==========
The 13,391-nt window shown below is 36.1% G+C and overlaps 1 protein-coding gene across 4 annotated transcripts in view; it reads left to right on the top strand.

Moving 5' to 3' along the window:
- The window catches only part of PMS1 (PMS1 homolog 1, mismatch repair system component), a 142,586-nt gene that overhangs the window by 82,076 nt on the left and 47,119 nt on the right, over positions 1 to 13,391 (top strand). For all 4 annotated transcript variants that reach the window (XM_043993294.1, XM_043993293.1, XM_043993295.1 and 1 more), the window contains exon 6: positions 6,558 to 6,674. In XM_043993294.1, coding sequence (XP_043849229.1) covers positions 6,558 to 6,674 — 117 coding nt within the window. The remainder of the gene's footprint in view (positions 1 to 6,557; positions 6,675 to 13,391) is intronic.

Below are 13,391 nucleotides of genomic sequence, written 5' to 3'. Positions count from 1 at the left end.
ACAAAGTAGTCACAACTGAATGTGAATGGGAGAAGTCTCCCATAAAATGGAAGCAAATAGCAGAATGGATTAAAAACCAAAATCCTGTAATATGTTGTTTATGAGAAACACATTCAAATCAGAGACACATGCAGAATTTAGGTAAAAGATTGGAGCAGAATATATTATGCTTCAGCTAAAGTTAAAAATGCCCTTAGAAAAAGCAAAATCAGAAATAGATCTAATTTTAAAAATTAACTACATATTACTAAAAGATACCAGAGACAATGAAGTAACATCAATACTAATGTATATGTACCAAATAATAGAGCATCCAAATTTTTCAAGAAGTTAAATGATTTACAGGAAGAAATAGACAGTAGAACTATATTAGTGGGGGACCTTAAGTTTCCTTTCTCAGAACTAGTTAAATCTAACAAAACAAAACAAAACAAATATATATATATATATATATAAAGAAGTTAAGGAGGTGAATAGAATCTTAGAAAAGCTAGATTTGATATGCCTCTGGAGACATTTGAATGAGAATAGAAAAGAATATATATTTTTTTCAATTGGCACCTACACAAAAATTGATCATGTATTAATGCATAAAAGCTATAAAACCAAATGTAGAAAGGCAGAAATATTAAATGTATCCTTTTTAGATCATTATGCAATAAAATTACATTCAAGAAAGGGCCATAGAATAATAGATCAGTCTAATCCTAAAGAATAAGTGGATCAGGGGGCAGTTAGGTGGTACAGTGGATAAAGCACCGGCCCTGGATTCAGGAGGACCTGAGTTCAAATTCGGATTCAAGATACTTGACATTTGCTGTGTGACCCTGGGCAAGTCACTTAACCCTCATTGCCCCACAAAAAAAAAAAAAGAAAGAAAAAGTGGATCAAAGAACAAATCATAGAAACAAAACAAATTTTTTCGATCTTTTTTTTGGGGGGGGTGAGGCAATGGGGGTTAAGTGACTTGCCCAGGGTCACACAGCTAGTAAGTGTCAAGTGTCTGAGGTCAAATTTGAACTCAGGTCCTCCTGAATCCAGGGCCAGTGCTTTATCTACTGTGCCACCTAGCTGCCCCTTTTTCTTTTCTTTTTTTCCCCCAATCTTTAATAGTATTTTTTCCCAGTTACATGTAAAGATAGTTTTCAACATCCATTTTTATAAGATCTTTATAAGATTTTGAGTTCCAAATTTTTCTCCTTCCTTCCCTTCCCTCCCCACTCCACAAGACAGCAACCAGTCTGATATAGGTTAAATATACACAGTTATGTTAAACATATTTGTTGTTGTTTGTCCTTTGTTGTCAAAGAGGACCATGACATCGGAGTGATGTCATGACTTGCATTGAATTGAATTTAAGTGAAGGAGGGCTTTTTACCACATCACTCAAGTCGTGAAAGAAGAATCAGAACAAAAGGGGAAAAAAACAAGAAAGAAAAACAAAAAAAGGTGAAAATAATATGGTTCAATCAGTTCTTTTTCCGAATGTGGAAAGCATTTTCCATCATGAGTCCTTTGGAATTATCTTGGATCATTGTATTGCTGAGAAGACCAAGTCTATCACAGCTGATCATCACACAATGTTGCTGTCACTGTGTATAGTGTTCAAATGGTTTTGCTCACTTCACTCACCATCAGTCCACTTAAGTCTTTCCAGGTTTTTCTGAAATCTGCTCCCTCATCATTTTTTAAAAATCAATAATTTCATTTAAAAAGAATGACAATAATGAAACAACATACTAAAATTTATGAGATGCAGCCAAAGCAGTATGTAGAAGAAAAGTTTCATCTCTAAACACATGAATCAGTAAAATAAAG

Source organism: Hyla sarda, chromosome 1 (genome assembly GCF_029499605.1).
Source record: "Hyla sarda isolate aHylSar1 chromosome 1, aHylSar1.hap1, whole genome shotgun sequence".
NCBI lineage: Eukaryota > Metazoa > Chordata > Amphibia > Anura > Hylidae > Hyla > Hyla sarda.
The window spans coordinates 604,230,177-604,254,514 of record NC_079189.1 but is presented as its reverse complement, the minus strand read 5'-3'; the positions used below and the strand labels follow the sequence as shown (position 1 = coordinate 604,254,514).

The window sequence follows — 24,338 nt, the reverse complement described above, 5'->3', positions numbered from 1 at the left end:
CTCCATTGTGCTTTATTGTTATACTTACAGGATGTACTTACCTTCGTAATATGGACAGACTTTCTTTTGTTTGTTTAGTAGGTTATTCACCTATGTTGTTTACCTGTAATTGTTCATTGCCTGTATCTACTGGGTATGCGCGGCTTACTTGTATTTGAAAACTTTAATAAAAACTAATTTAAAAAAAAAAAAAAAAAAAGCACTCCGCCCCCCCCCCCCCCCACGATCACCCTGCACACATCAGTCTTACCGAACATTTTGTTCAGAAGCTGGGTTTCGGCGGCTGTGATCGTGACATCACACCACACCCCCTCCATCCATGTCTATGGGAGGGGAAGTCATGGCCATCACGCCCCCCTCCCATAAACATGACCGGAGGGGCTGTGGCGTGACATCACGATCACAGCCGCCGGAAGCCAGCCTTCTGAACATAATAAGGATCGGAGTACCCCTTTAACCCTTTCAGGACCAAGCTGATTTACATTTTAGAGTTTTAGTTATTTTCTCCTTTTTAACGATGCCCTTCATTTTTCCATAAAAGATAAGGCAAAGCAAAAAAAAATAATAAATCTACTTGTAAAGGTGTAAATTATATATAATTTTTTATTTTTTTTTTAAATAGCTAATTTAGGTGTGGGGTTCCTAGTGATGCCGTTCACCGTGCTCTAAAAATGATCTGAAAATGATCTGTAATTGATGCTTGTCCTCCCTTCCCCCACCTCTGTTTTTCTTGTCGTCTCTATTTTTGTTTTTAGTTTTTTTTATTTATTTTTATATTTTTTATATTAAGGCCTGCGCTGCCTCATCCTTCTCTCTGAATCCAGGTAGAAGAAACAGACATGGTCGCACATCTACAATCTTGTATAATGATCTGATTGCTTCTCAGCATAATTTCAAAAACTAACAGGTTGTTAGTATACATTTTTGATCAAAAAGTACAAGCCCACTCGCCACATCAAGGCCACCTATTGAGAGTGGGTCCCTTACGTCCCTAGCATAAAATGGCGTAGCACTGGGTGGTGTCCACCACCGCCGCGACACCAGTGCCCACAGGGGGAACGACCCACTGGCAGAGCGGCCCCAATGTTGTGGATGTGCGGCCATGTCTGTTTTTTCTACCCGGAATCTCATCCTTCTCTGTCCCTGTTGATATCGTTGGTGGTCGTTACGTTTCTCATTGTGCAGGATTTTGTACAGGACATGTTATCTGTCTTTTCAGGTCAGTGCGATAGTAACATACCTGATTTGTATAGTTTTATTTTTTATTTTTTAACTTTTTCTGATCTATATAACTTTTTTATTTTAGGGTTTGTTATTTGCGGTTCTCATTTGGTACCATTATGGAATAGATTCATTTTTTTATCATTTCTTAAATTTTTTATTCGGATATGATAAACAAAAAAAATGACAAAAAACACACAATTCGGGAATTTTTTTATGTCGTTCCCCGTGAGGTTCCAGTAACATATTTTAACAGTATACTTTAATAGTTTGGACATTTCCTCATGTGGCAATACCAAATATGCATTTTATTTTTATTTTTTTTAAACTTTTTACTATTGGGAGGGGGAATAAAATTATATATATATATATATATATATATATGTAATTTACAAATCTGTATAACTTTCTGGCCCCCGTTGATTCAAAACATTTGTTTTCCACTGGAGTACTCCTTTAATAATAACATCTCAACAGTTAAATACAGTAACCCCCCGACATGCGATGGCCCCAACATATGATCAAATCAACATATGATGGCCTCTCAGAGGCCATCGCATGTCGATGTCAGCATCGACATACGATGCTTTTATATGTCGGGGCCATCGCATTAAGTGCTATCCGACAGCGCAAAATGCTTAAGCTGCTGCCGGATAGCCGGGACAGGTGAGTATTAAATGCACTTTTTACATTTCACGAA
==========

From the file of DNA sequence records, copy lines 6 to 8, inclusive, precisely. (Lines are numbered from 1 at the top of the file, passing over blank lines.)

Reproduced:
Source organism: Hyla sarda, chromosome 1 (genome assembly GCF_029499605.1).
Source record: "Hyla sarda isolate aHylSar1 chromosome 1, aHylSar1.hap1, whole genome shotgun sequence".
NCBI lineage: Eukaryota > Metazoa > Chordata > Amphibia > Anura > Hylidae > Hyla > Hyla sarda.